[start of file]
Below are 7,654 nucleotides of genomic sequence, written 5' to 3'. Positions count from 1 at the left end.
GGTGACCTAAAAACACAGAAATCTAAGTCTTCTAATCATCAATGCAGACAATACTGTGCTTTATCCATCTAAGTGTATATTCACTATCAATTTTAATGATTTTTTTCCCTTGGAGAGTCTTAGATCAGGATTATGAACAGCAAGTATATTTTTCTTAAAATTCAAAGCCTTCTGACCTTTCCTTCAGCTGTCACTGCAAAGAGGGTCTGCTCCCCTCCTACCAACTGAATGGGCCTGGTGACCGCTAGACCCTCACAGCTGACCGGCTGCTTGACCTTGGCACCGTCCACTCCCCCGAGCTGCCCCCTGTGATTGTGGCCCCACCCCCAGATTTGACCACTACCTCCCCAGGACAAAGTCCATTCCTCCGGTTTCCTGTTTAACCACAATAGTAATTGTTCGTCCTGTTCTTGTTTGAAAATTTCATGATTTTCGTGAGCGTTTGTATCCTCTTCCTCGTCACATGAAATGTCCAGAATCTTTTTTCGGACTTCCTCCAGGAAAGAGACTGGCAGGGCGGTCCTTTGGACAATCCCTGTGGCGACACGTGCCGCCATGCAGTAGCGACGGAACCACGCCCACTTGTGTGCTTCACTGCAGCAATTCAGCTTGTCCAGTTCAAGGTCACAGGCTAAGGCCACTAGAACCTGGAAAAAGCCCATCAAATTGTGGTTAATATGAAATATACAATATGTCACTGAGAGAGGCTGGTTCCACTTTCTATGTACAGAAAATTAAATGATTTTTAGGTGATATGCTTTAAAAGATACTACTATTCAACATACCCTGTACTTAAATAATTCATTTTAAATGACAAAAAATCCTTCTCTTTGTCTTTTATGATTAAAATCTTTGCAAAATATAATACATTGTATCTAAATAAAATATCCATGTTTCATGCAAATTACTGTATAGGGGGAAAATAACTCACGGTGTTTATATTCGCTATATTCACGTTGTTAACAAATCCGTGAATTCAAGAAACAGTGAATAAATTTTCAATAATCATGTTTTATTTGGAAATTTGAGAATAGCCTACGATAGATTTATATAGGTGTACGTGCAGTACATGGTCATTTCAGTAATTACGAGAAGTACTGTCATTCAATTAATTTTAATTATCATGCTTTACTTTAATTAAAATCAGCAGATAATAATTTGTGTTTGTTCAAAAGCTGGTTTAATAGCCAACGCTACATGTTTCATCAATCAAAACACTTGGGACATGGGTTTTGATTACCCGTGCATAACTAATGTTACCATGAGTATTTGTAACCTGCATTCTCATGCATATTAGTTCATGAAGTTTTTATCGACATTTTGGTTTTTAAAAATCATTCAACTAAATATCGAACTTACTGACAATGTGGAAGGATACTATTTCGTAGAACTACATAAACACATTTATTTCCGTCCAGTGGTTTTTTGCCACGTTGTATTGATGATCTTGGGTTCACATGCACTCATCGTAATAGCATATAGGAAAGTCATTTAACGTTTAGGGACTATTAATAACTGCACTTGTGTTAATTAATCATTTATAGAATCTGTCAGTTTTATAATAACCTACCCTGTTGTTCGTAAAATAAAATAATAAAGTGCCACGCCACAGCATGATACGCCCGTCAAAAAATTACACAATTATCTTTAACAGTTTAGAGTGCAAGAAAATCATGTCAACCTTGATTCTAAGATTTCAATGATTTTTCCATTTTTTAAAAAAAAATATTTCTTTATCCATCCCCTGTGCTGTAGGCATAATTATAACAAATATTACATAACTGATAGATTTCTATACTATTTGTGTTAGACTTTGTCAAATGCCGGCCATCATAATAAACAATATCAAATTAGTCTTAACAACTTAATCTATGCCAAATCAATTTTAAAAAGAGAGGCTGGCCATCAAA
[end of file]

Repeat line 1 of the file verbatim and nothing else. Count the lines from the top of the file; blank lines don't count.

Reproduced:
Below are 7,654 nucleotides of genomic sequence, written 5' to 3'. Positions count from 1 at the left end.